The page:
Interview: Jake Needham

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I am pleased to present an interview with the exceedingly cool and knowledgeable Jake Needham, described by The Straits Times as “Asia’s most stylish and atmospheric writer of crime fiction”!

Describe yourself in 5 words:

JN: No. Good. At. Such. Questions.

Share a short excerpt and blurb of your latest book:

umbrella_man

Excerpt: Tay had no idea what time it was when he eventually slipped off to sleep, but he woke in the night to the sound of rain splashing against his windows and bouncing off the brick pavers in his garden.

He had just had that dream again.

There had been lights. There were always lights. They swirled in the air likes pieces of a shattered mirror propelled by a whirlwind. And his mother had spoken to him from somewhere outside in the rain.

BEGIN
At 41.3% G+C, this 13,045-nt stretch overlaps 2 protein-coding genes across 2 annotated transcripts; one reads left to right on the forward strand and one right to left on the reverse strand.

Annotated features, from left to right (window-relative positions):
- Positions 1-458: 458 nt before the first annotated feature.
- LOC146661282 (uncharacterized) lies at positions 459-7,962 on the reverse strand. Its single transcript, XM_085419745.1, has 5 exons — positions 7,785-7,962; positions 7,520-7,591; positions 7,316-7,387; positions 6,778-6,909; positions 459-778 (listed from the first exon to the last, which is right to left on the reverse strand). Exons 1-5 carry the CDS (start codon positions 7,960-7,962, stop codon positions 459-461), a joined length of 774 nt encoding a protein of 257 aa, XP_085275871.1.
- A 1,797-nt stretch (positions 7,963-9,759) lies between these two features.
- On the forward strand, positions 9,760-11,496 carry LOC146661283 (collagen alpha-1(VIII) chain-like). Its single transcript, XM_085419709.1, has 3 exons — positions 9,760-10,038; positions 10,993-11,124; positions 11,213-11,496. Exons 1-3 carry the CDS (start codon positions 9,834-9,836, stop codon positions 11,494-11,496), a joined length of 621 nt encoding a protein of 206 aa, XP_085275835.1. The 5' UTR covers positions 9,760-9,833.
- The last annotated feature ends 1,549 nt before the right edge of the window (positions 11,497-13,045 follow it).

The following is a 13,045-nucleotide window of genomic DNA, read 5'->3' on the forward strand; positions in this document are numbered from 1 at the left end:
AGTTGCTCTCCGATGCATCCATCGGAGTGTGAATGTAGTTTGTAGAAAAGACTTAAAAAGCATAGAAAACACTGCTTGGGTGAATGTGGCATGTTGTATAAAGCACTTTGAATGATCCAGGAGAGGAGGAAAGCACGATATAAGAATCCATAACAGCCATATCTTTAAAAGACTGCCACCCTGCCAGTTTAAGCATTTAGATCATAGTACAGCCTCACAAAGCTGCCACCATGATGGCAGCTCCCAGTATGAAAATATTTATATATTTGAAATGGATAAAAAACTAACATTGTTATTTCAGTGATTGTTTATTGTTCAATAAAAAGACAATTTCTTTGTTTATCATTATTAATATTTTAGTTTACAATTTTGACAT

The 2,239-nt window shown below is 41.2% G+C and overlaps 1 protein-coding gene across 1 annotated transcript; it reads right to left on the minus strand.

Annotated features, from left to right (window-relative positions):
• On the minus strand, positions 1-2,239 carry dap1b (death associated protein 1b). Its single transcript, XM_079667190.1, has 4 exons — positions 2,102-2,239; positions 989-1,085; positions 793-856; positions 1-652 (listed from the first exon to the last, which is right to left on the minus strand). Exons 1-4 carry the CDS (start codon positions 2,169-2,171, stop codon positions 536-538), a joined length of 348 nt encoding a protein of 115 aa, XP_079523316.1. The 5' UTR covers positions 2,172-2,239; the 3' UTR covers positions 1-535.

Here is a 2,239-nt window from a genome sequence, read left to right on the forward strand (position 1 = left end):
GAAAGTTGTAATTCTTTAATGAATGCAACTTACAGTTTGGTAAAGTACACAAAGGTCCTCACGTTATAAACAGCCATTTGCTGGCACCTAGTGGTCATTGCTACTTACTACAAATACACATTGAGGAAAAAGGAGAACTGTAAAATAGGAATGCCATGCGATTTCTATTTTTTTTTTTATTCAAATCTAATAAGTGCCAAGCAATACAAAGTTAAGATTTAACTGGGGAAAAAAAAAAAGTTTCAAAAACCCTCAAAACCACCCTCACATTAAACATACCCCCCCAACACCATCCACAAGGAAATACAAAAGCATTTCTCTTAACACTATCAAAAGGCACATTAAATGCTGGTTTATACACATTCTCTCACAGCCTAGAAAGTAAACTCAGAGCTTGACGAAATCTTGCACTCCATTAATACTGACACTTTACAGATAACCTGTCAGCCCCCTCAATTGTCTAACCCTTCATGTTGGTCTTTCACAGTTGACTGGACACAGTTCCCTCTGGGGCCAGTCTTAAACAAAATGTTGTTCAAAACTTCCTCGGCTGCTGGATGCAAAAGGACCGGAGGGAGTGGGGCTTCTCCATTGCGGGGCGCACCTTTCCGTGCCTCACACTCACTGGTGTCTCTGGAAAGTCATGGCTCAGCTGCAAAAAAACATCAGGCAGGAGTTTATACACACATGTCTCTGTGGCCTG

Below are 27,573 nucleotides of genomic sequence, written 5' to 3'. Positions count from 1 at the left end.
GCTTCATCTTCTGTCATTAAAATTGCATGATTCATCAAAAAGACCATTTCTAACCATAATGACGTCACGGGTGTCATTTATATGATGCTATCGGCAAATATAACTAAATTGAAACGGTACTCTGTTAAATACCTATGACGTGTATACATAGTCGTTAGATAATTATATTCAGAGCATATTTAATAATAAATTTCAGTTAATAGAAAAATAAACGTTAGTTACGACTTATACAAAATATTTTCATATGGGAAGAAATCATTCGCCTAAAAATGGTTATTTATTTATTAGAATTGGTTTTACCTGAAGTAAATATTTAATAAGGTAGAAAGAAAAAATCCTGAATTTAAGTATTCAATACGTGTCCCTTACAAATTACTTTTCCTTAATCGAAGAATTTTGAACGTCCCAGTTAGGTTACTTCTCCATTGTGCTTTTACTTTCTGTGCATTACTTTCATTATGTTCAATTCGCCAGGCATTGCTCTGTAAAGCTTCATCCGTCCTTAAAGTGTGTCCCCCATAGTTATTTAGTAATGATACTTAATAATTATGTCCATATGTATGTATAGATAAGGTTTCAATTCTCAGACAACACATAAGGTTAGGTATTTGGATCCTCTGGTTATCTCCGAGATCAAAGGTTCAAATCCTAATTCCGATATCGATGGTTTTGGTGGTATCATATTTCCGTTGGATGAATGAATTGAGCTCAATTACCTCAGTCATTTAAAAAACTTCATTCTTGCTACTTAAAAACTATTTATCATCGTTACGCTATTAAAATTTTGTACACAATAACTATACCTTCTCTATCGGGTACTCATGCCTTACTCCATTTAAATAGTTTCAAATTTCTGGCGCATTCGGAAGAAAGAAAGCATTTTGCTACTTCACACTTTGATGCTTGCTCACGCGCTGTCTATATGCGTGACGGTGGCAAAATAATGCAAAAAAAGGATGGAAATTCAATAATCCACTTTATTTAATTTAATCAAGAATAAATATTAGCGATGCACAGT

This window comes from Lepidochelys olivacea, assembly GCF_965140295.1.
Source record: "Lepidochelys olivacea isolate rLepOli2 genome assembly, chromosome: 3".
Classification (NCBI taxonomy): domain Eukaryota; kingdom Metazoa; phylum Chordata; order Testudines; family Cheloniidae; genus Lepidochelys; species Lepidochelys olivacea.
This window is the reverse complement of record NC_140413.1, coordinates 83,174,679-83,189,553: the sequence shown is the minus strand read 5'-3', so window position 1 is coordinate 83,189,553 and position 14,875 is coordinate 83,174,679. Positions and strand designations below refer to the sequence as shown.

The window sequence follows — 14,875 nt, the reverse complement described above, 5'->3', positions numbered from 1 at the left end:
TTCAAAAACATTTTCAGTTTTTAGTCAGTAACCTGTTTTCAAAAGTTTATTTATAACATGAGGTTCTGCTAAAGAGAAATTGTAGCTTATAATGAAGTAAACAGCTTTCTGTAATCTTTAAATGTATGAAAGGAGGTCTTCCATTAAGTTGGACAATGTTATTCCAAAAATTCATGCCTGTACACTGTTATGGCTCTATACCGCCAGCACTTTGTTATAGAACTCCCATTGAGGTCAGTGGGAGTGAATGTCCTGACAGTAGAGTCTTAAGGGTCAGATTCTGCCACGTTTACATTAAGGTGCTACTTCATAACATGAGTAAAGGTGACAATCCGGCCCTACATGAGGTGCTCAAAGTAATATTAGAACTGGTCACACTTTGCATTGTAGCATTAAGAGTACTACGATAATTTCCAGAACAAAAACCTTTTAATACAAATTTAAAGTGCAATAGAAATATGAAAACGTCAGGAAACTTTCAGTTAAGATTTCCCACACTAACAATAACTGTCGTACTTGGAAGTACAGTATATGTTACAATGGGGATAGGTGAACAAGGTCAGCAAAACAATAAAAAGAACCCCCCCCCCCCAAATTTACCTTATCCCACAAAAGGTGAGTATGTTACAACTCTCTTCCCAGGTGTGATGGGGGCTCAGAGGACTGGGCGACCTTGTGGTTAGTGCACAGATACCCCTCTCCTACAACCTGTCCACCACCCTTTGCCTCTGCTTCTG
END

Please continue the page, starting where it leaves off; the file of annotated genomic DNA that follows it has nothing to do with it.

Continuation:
It was a dream he had had several times since his mother died, but when he woke he could never remember what she had said to him. Nothing good, he imagined. His mother had never been happy with his career choice and after he became a policeman she gradually seemed to lose interest in him altogether. After she moved to New York and remarried, he seldom heard from her at all, but to be fair she seldom heard from him either. Over the last fifteen or twenty years they had just gradually slipped out of each other’s lives. It seemed impossible that a man could lose track of his mother, or a mother could lose track of her son, but that was exactly what had happened.

Tay figured he and his mother had communicated more in his dreams over the last year than they had in life during all of the twenty years that had come before. The only problem was, when he woke from his dreams, he could not for the life of him remember what it was they had communicated about.